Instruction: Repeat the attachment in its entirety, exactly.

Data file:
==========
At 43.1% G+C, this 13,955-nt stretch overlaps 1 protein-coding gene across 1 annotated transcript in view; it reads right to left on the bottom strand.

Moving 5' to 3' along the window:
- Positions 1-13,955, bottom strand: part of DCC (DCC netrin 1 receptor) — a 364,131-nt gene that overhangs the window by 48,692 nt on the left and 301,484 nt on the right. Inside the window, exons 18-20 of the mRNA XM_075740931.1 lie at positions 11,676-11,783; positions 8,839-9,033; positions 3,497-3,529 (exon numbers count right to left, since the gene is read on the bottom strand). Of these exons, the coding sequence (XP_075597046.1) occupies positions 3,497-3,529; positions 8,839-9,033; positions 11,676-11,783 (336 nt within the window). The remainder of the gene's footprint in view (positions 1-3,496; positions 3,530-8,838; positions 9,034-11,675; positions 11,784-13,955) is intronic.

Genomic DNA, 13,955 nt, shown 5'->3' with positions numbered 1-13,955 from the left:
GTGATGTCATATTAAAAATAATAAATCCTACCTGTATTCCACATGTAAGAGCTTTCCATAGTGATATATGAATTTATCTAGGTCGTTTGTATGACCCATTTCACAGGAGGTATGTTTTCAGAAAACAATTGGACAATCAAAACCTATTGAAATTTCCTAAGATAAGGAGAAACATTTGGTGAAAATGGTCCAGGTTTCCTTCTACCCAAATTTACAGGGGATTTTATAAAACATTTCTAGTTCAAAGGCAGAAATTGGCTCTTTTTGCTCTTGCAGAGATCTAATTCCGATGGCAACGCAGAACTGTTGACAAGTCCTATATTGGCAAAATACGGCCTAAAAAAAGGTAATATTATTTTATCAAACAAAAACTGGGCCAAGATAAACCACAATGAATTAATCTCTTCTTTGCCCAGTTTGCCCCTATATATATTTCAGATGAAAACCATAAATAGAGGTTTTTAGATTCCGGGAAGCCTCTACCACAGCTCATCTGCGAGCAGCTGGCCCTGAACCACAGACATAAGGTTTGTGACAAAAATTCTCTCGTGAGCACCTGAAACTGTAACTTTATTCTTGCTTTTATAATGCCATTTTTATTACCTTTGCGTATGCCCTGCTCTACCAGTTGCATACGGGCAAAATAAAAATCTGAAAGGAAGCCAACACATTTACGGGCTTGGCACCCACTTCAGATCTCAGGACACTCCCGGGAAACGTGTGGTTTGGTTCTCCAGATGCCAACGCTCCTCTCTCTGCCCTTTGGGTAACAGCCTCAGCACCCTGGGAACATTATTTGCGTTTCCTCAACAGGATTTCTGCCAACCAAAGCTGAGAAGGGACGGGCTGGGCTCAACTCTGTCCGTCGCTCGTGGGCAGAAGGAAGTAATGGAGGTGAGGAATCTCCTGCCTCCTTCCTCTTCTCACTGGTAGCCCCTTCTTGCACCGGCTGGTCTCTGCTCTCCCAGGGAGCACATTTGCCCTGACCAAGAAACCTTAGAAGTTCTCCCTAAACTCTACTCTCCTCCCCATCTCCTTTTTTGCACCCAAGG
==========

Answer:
At 43.1% G+C, this 13,955-nt stretch overlaps 1 protein-coding gene across 1 annotated transcript in view; it reads right to left on the bottom strand.

Moving 5' to 3' along the window:
- Positions 1-13,955, bottom strand: part of DCC (DCC netrin 1 receptor) — a 364,131-nt gene that overhangs the window by 48,692 nt on the left and 301,484 nt on the right. Inside the window, exons 18-20 of the mRNA XM_075740931.1 lie at positions 11,676-11,783; positions 8,839-9,033; positions 3,497-3,529 (exon numbers count right to left, since the gene is read on the bottom strand). Of these exons, the coding sequence (XP_075597046.1) occupies positions 3,497-3,529; positions 8,839-9,033; positions 11,676-11,783 (336 nt within the window). The remainder of the gene's footprint in view (positions 1-3,496; positions 3,530-8,838; positions 9,034-11,675; positions 11,784-13,955) is intronic.

Genomic DNA, 13,955 nt, shown 5'->3' with positions numbered 1-13,955 from the left:
GTGATGTCATATTAAAAATAATAAATCCTACCTGTATTCCACATGTAAGAGCTTTCCATAGTGATATATGAATTTATCTAGGTCGTTTGTATGACCCATTTCACAGGAGGTATGTTTTCAGAAAACAATTGGACAATCAAAACCTATTGAAATTTCCTAAGATAAGGAGAAACATTTGGTGAAAATGGTCCAGGTTTCCTTCTACCCAAATTTACAGGGGATTTTATAAAACATTTCTAGTTCAAAGGCAGAAATTGGCTCTTTTTGCTCTTGCAGAGATCTAATTCCGATGGCAACGCAGAACTGTTGACAAGTCCTATATTGGCAAAATACGGCCTAAAAAAAGGTAATATTATTTTATCAAACAAAAACTGGGCCAAGATAAACCACAATGAATTAATCTCTTCTTTGCCCAGTTTGCCCCTATATATATTTCAGATGAAAACCATAAATAGAGGTTTTTAGATTCCGGGAAGCCTCTACCACAGCTCATCTGCGAGCAGCTGGCCCTGAACCACAGACATAAGGTTTGTGACAAAAATTCTCTCGTGAGCACCTGAAACTGTAACTTTATTCTTGCTTTTATAATGCCATTTTTATTACCTTTGCGTATGCCCTGCTCTACCAGTTGCATACGGGCAAAATAAAAATCTGAAAGGAAGCCAACACATTTACGGGCTTGGCACCCACTTCAGATCTCAGGACACTCCCGGGAAACGTGTGGTTTGGTTCTCCAGATGCCAACGCTCCTCTCTCTGCCCTTTGGGTAACAGCCTCAGCACCCTGGGAACATTATTTGCGTTTCCTCAACAGGATTTCTGCCAACCAAAGCTGAGAAGGGACGGGCTGGGCTCAACTCTGTCCGTCGCTCGTGGGCAGAAGGAAGTAATGGAGGTGAGGAATCTCCTGCCTCCTTCCTCTTCTCACTGGTAGCCCCTTCTTGCACCGGCTGGTCTCTGCTCTCCCAGGGAGCACATTTGCCCTGACCAAGAAACCTTAGAAGTTCTCCCTAAACTCTACTCTCCTCCCCATCTCCTTTTTTGCACCCAAGG